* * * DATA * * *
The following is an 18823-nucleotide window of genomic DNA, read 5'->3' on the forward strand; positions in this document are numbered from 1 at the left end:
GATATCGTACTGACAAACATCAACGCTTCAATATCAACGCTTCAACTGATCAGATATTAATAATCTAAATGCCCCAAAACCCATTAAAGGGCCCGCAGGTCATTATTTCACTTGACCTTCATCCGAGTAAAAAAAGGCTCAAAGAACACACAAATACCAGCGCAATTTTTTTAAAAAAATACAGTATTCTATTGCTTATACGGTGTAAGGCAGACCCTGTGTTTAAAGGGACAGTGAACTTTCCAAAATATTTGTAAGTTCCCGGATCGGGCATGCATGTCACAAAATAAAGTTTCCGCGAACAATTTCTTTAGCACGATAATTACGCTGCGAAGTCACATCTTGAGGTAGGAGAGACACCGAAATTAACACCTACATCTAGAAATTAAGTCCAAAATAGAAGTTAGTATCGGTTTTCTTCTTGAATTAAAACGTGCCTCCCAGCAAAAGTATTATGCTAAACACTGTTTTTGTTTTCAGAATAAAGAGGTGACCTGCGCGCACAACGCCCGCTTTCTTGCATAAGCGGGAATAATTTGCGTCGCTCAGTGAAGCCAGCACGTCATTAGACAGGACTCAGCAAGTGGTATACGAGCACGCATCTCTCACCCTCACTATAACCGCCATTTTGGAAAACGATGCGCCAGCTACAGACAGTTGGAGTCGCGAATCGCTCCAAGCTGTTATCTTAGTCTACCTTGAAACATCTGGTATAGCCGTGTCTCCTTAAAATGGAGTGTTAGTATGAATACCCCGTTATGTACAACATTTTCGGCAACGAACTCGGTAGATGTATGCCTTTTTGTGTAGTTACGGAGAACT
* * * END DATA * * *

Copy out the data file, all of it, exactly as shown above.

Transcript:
The following is an 18823-nucleotide window of genomic DNA, read 5'->3' on the forward strand; positions in this document are numbered from 1 at the left end:
GATATCGTACTGACAAACATCAACGCTTCAATATCAACGCTTCAACTGATCAGATATTAATAATCTAAATGCCCCAAAACCCATTAAAGGGCCCGCAGGTCATTATTTCACTTGACCTTCATCCGAGTAAAAAAAGGCTCAAAGAACACACAAATACCAGCGCAATTTTTTTAAAAAAATACAGTATTCTATTGCTTATACGGTGTAAGGCAGACCCTGTGTTTAAAGGGACAGTGAACTTTCCAAAATATTTGTAAGTTCCCGGATCGGGCATGCATGTCACAAAATAAAGTTTCCGCGAACAATTTCTTTAGCACGATAATTACGCTGCGAAGTCACATCTTGAGGTAGGAGAGACACCGAAATTAACACCTACATCTAGAAATTAAGTCCAAAATAGAAGTTAGTATCGGTTTTCTTCTTGAATTAAAACGTGCCTCCCAGCAAAAGTATTATGCTAAACACTGTTTTTGTTTTCAGAATAAAGAGGTGACCTGCGCGCACAACGCCCGCTTTCTTGCATAAGCGGGAATAATTTGCGTCGCTCAGTGAAGCCAGCACGTCATTAGACAGGACTCAGCAAGTGGTATACGAGCACGCATCTCTCACCCTCACTATAACCGCCATTTTGGAAAACGATGCGCCAGCTACAGACAGTTGGAGTCGCGAATCGCTCCAAGCTGTTATCTTAGTCTACCTTGAAACATCTGGTATAGCCGTGTCTCCTTAAAATGGAGTGTTAGTATGAATACCCCGTTATGTACAACATTTTCGGCAACGAACTCGGTAGATGTATGCCTTTTTGTGTAGTTACGGAGAACT